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The Carletonian

The Carletonian

The Carletonian

Beyond the Carleton Bubble

<rleton students joke about how Carleton seems to be a bubble. Isolated from the real world and its problems. Going to Book Across the Bay this weekend was a way of opening my eyes to the many things that one can experience in this real world that exist not far beyond any of our dorm rooms.

The first thing that I clearly noticed was the difference in ages of the people at the event. Here in the little bubble everyone is between the ages of about 18 to 22 give or take a year or a professor. And obviously everyone is aware of the fact that all the students are around the same age. But the novelty of being beyond the bubble and seeing young children and adults interacting was so strange.

This is something that seems so simple but when you really stop and think about it when was the last time you interacted with a young child or an adult who does not work on this campus? Especially during winter term, when it is so bitterly cold outside it is so easy to fall into a routine where you barely ever leave your dorm, let alone the campus. Here it is safe and comfortable. Your schoolwork, love interests, friends, meals, and bed all happen to be within walking distance of one another. On the one hand this is a wonderful experience, but it is necessary to look into the greater world every once in a while. Because as we sit here and learn skills and read books and think about our dreams for the future it is just so easy to forget that the real world is what we are here training for.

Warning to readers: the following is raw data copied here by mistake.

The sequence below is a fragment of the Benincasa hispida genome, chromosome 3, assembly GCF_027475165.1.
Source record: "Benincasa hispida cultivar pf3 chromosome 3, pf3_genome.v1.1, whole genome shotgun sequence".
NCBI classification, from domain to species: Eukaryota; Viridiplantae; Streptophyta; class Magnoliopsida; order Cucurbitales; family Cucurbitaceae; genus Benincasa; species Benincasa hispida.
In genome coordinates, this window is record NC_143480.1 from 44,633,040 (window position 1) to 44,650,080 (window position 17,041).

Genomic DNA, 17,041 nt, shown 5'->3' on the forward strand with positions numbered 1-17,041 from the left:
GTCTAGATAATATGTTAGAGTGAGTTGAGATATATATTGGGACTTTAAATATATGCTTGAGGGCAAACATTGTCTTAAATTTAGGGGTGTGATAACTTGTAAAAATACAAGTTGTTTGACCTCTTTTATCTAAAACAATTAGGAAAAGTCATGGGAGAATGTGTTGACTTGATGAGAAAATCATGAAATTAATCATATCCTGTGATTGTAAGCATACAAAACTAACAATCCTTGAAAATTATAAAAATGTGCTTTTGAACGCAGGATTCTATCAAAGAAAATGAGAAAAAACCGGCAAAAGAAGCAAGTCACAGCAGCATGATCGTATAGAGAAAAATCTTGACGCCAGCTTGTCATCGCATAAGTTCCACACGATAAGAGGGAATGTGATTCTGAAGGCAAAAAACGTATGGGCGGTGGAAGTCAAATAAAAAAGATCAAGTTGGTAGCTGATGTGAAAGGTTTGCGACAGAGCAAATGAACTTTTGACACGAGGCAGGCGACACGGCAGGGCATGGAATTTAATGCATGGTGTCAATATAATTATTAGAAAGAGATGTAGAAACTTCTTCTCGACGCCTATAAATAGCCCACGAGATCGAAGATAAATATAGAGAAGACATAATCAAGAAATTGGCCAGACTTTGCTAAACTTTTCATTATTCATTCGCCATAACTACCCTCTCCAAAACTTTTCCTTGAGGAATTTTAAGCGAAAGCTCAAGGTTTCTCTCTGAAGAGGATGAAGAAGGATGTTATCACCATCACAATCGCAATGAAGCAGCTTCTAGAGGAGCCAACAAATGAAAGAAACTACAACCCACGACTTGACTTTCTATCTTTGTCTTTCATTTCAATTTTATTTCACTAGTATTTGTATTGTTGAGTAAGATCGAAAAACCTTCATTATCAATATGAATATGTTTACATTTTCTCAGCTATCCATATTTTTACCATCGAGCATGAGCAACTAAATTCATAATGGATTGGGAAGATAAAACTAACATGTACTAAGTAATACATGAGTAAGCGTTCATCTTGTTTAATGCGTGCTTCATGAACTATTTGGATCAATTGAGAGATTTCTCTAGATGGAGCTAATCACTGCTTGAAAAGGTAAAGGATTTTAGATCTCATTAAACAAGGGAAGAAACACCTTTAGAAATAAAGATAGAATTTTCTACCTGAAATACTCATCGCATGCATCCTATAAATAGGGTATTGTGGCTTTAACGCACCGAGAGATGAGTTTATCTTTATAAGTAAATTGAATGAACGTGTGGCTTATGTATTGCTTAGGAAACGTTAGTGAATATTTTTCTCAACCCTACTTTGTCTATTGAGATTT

Another thing that is taken for granted here at Carleton is the constant entertainment that is available to students. So much so that many weekends involve constant choices because there is simply not enough time to do all that there is to offer. Beyond the borders of Carleton campus, events take more time and organization. The lead singer of the band that played after Book Across the Bay mentioned that the coordinator would be calling the next day to book next years event. In the real world there is not an army of student organizations constantly putting together events for our education and enjoyment. It is easy to forget that life is not constantly organized for your personal enjoyment.

Sadly, I noticed that there are some things that are so taken for granted at Carleton that in reality do not exist in the real world. Although it was very nice of the people to provide beverages at every kilometer of the Book Across the Bay, all the cups were thrown directly in the trash. No one was using Nalgenes and there was no opportunity to recycle the hundreds of Styrofoam cups that were being distributed.

On campus there is no thought that is put into composting and recycling. All of the disposal mechanisms are so readily available that you would actually have to actively try to not recycle.  It is truly that easy. So, one can be caught in the assumption that the rest of the world acts this responsibly.

Many other liberal arts schools most likely have the same bubble that encloses their world. Carleton has many many great aspects. However, it is easy to be sucked into this small atmosphere and never come up for air. This ties into the recent apathy that has been seen among Carleton students towards politics and other national events that are taking place. For example, there are not many people on this campus who are following the Olympics. Obviously, classes and friends and other social endeavors are extremely important, but this weekend reminded me that it is important to come up for air every once in a while. It has helped me appreciate how good Carleton really is, and it has also reminded me to look out to the greater world more often.  

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